The modern farm style has become increasingly popular in recent years. Antoinette Horngren, Professional Architect & Operations Manager at JK Designs, shares why this is so.
There is no doubt that a certain sense of nostalgia washes over you when you enter, or even think, about a traditional farmhouse. The practicality, simplicity and rustic charm of this type of architecture echo less complicated times.
The reclaimed wood, wide plank floors, wrought iron accents and big comfortable furniture all reflect the aesthetics of rural architecture in a time that valued the importance of a home centred around family and comfort.
People have been looking to embrace a traditional architectural style that is more empathetic to its surroundings, while still allowing for modern notes of convenience and clean aesthetics – hence the birth of “modern farm style”.
The low-maintenance requirements of this trend, along with increasing estate guidelines in favour, have made the newly adapted style more and more popular. This style has really come into its own recently, and due to its multifaceted advantages, is expected to be around for a long time.
Modern farm style is slightly less rustic than its ancestors; it favours contemporary touches like neutral colour schemes and smooth lines, and is overall more minimalistic. Practicality lies at the heart of this style which leads to the adoption of more practical and relevant materials and finishes. Wrought iron has been replaced by the more sensible mild steel, solid stone walls have been replaced by face brick, and timber cladding is favoured to soften the exterior look.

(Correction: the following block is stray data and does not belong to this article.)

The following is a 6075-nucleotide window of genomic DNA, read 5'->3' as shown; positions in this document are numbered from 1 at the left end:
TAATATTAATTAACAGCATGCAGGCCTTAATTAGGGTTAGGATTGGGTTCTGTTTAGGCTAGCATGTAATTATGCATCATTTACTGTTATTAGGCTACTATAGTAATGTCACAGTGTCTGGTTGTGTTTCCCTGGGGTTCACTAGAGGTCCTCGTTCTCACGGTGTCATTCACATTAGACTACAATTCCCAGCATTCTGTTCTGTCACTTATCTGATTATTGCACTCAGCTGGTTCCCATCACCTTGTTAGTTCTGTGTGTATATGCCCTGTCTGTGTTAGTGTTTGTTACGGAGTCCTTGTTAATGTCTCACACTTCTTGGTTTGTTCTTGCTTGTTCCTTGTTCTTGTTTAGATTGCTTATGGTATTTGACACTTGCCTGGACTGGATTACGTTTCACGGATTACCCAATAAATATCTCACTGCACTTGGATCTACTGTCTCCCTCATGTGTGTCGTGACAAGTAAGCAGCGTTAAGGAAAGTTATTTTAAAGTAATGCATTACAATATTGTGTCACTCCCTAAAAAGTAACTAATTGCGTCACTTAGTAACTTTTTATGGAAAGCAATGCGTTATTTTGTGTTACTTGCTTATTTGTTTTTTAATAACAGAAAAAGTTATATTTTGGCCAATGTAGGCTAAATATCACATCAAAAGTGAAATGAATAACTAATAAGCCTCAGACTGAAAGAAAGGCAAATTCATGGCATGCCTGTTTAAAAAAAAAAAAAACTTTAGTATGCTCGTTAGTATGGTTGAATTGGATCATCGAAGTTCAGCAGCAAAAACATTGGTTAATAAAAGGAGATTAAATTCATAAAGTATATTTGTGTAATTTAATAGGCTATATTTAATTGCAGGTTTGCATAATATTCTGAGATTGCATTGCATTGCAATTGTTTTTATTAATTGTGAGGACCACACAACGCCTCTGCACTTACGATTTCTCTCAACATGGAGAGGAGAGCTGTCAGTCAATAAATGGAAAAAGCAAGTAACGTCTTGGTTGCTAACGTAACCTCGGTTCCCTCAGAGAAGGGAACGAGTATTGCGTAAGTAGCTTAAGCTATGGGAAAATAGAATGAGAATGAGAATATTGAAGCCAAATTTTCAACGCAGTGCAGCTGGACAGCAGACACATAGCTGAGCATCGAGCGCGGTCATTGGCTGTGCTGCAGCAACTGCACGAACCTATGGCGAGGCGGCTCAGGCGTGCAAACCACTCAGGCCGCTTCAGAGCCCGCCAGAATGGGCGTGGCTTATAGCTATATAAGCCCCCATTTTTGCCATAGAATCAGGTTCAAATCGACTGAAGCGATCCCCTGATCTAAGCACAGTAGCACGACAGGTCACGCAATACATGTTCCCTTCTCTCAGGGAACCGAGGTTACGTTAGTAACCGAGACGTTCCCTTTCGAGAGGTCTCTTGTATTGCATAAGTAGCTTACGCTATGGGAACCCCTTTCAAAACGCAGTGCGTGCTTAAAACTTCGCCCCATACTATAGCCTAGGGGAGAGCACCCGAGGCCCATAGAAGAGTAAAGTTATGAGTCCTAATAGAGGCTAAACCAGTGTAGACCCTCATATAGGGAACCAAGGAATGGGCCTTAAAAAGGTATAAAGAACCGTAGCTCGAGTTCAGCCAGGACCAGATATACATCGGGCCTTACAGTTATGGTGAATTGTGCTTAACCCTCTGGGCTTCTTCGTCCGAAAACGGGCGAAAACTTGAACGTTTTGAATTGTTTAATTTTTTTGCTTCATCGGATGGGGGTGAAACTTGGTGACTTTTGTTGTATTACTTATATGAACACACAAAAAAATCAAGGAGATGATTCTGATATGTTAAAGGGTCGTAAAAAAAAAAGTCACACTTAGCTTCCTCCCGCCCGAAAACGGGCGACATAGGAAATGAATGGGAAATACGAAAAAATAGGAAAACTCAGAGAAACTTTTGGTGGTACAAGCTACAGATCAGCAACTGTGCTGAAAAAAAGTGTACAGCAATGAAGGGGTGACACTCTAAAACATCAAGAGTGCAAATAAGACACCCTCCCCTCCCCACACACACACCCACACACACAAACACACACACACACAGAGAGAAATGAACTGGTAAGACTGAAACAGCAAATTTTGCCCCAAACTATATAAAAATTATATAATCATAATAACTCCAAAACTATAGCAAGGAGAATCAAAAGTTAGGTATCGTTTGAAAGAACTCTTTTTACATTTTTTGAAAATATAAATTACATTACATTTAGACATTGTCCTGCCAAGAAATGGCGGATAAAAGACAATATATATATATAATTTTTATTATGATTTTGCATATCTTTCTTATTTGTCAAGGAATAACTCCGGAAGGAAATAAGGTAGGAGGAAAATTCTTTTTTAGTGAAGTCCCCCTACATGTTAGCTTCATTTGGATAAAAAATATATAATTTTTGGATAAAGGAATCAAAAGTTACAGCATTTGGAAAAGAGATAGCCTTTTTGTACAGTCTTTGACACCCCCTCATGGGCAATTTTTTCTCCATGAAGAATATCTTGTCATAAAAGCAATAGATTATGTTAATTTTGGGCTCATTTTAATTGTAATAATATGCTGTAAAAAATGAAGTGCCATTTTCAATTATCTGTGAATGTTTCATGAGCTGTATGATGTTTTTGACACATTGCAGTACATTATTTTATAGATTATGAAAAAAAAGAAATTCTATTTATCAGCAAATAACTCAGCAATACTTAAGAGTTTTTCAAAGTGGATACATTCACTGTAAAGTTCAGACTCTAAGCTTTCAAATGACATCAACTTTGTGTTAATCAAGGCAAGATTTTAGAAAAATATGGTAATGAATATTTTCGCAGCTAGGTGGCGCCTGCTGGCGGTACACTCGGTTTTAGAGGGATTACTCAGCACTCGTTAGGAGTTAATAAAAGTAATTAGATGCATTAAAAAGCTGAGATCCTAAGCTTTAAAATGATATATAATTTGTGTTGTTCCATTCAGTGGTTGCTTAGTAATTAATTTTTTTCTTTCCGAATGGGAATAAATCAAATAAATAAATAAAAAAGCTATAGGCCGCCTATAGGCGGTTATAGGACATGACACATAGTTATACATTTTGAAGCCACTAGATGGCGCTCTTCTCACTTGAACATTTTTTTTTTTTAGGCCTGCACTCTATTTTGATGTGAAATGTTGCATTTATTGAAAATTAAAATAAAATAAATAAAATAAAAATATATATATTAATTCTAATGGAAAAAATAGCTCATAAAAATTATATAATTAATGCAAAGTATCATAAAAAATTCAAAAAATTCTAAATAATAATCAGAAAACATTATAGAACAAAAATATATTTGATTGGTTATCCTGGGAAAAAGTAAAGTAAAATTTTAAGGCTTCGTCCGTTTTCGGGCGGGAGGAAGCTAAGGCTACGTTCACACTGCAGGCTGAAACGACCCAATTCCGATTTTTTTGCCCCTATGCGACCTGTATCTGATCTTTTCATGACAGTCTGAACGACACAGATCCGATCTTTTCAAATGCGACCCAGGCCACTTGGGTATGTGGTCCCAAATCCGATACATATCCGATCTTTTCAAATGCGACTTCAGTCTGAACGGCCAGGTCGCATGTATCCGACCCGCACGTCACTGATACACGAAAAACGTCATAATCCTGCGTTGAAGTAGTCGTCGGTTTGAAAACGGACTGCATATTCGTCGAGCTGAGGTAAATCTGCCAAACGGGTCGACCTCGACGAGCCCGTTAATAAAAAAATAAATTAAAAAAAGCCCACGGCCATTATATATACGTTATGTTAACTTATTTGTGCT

What has remained steadfast from the first farmhouse is the traditional A-frame roof with high ceilings and exposed trusses that bring an abundance of volume and light into the home. Living spaces all flow into one another, creating large communal areas that allow the family to do a variety of activities while remaining connected.
In his book A Pattern Language Christopher Alexander beautifully connects ethics, aesthetics, function and design. One of his best-known patterns is the farmhouse kitchen. By connecting this room to the rest of the living spaces, increasing its size and seating areas, and overall elevating its importance, Alexander changed the status quo of the kitchen from an isolated chore area to an integral domestic core that binds the family unit together.
The reason farm style is so popular in today’s modern, fast-paced world is thus not due to a certain floor plan layout or surface-level aesthetic, but rather a deeply ingrained endeavour to create a home that prioritises and encourages comfort, connection and positive family traditions.
This sophisticated combination of modern accents with deep traditional roots reflects the values that we are all craving. The essence of modern farm style is that it has adapted to modern life by being cosy without being cluttered, modern without being clinical, and welcoming without being old-fashioned – making you want to put your feet up and stay a while.